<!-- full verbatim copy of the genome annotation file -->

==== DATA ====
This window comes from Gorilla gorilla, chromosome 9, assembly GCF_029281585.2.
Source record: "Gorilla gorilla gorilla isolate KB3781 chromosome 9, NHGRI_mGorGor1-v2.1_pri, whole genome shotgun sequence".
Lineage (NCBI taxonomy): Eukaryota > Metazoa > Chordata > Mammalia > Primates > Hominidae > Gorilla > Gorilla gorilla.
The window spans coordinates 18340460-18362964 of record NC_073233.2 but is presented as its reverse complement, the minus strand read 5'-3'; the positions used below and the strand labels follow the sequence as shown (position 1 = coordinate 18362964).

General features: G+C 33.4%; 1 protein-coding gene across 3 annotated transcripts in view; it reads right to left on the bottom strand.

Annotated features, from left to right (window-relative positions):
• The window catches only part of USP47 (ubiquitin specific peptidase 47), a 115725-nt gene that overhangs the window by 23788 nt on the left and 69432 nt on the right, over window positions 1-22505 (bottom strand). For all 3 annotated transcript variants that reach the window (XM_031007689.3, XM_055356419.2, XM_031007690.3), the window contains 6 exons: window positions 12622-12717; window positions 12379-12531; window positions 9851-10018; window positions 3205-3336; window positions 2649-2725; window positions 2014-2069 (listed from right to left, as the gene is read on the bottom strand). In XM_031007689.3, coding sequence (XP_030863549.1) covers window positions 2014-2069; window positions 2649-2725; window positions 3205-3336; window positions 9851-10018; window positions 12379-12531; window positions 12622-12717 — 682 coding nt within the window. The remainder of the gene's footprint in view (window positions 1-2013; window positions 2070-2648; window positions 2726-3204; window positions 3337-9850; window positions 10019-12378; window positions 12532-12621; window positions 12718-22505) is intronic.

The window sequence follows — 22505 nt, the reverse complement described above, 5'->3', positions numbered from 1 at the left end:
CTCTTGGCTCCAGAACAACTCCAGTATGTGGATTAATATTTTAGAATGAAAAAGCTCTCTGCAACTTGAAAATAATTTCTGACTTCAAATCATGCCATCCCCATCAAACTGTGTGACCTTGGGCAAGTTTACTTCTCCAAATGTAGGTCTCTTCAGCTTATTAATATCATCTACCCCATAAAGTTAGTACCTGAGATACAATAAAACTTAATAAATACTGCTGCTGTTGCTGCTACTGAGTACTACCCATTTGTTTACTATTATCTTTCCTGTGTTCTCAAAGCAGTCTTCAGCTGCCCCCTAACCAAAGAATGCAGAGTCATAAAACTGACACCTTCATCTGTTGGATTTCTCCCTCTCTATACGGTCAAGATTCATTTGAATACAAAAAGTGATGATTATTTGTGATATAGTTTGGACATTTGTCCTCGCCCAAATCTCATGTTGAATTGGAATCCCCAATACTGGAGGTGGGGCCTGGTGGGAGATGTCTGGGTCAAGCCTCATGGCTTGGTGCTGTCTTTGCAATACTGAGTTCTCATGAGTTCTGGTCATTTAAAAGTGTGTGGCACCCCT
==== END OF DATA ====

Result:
This window comes from Gorilla gorilla, chromosome 9, assembly GCF_029281585.2.
Source record: "Gorilla gorilla gorilla isolate KB3781 chromosome 9, NHGRI_mGorGor1-v2.1_pri, whole genome shotgun sequence".
Lineage (NCBI taxonomy): Eukaryota > Metazoa > Chordata > Mammalia > Primates > Hominidae > Gorilla > Gorilla gorilla.
The window spans coordinates 18340460-18362964 of record NC_073233.2 but is presented as its reverse complement, the minus strand read 5'-3'; the positions used below and the strand labels follow the sequence as shown (position 1 = coordinate 18362964).

General features: G+C 33.4%; 1 protein-coding gene across 3 annotated transcripts in view; it reads right to left on the bottom strand.

Annotated features, from left to right (window-relative positions):
• The window catches only part of USP47 (ubiquitin specific peptidase 47), a 115725-nt gene that overhangs the window by 23788 nt on the left and 69432 nt on the right, over window positions 1-22505 (bottom strand). For all 3 annotated transcript variants that reach the window (XM_031007689.3, XM_055356419.2, XM_031007690.3), the window contains 6 exons: window positions 12622-12717; window positions 12379-12531; window positions 9851-10018; window positions 3205-3336; window positions 2649-2725; window positions 2014-2069 (listed from right to left, as the gene is read on the bottom strand). In XM_031007689.3, coding sequence (XP_030863549.1) covers window positions 2014-2069; window positions 2649-2725; window positions 3205-3336; window positions 9851-10018; window positions 12379-12531; window positions 12622-12717 — 682 coding nt within the window. The remainder of the gene's footprint in view (window positions 1-2013; window positions 2070-2648; window positions 2726-3204; window positions 3337-9850; window positions 10019-12378; window positions 12532-12621; window positions 12718-22505) is intronic.

The window sequence follows — 22505 nt, the reverse complement described above, 5'->3', positions numbered from 1 at the left end:
CTCTTGGCTCCAGAACAACTCCAGTATGTGGATTAATATTTTAGAATGAAAAAGCTCTCTGCAACTTGAAAATAATTTCTGACTTCAAATCATGCCATCCCCATCAAACTGTGTGACCTTGGGCAAGTTTACTTCTCCAAATGTAGGTCTCTTCAGCTTATTAATATCATCTACCCCATAAAGTTAGTACCTGAGATACAATAAAACTTAATAAATACTGCTGCTGTTGCTGCTACTGAGTACTACCCATTTGTTTACTATTATCTTTCCTGTGTTCTCAAAGCAGTCTTCAGCTGCCCCCTAACCAAAGAATGCAGAGTCATAAAACTGACACCTTCATCTGTTGGATTTCTCCCTCTCTATACGGTCAAGATTCATTTGAATACAAAAAGTGATGATTATTTGTGATATAGTTTGGACATTTGTCCTCGCCCAAATCTCATGTTGAATTGGAATCCCCAATACTGGAGGTGGGGCCTGGTGGGAGATGTCTGGGTCAAGCCTCATGGCTTGGTGCTGTCTTTGCAATACTGAGTTCTCATGAGTTCTGGTCATTTAAAAGTGTGTGGCACCCCT